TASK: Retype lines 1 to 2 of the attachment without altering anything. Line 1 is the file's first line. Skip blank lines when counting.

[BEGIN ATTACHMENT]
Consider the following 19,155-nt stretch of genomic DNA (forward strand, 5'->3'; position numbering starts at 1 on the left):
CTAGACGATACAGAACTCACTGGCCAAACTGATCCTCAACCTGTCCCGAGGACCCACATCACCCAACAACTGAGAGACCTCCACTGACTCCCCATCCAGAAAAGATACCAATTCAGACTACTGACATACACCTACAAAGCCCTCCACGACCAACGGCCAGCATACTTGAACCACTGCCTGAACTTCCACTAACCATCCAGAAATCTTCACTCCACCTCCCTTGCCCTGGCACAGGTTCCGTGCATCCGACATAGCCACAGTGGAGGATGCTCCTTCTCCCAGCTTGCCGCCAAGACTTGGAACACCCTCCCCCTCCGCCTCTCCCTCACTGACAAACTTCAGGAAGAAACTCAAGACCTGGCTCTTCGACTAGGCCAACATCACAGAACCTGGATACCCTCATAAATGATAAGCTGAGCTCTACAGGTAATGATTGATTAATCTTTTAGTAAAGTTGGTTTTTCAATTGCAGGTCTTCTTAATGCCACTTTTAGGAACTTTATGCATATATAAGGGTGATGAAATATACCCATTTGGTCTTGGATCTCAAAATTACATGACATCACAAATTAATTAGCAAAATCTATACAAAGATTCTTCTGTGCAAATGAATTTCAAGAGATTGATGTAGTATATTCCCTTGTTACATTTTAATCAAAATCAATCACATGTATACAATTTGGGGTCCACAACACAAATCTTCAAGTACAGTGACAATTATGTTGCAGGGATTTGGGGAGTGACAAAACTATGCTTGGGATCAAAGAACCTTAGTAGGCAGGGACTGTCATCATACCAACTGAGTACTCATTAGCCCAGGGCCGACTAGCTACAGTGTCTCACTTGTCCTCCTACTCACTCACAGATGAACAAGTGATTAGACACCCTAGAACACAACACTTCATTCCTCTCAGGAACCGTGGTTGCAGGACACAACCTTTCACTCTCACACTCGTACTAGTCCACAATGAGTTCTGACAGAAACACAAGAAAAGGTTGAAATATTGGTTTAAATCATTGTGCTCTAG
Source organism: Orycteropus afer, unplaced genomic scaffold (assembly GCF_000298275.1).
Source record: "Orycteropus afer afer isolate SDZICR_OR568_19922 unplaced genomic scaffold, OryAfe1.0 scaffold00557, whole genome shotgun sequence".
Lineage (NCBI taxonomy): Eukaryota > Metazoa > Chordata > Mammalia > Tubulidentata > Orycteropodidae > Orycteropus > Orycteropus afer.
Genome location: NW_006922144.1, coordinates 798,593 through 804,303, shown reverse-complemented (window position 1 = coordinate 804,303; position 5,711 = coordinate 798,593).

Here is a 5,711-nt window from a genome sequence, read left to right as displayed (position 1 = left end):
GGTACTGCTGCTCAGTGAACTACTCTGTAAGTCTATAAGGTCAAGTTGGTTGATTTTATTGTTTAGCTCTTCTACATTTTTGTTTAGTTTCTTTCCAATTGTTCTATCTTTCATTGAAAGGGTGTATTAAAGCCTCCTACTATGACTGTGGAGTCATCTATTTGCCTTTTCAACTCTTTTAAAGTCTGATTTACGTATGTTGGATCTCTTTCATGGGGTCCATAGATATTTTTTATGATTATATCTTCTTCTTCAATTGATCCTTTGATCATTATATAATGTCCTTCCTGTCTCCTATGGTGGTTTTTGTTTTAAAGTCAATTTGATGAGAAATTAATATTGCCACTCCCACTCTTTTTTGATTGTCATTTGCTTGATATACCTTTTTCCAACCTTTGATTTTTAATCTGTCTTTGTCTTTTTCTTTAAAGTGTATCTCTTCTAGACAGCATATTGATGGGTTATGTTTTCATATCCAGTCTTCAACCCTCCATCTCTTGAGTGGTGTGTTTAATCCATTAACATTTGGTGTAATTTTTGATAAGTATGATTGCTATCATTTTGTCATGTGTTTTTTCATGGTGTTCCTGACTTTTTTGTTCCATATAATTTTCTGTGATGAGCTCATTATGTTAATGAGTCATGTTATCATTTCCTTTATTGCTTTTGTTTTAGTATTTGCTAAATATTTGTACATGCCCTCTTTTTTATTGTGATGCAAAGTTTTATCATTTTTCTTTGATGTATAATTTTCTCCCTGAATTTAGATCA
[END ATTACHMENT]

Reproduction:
Consider the following 19,155-nt stretch of genomic DNA (forward strand, 5'->3'; position numbering starts at 1 on the left):
CTAGACGATACAGAACTCACTGGCCAAACTGATCCTCAACCTGTCCCGAGGACCCACATCACCCAACAACTGAGAGACCTCCACTGACTCCCCATCCAGAAAAGATACCAATTCAGACTACTGACATACACCTACAAAGCCCTCCACGACCAACGGCCAGCATACTTGAACCACTGCCTGAACTTCCACTAACCATCCAGAAATCTTCACTCCACCTCCCTTGCCCTGGCACAGGTTCCGTGCATCCGACATAGCCACAGTGGAGGATGCTCCTTCTCCCAGCTTGCCGCCAAGACTTGGAACACCCTCCCCCTCCGCCTCTCCCTCACTGACAAACTTCAGGAAGAAACTCAAGACCTGGCTCTTCGACTAGGCCAACATCACAGAACCTGGATACCCTCATAAATGATAAGCTGAGCTCTACAGGTAATGATTGATTAATCTTTTAGTAAAGTTGGTTTTTCAATTGCAGGTCTTCTTAATGCCACTTTTAGGAACTTTATGCATATATAAGGGTGATGAAATATACCCATTTGGTCTTGGATCTCAAAATTACATGACATCACAAATTAATTAGCAAAATCTATACAAAGATTCTTCTGTGCAAATGAATTTCAAGAGATTGATGTAGTATATTCCCTTGTTACATTTTAATCAAAATCAATCACATGTATACAATTTGGGGTCCACAACACAAATCTTCAAGTACAGTGACAATTATGTTGCAGGGATTTGGGGAGTGACAAAACTATGCTTGGGATCAAAGAACCTTAGTAGGCAGGGACTGTCATCATACCAACTGAGTACTCATTAGCCCAGGGCCGACTAGCTACAGTGTCTCACTTGTCCTCCTACTCACTCACAGATGAACAAGTGATTAGACACCCTAGAACACAACACTTCATTCCTCTCAGGAACCGTGGTTGCAGGACACAACCTTTCACTCTCACACTCGTACTAGTCCACAATGAGTTCTGACAGAAACACAAGAAAAGGTTGAAATATTGGTTTAAATCATTGTGCTCTAG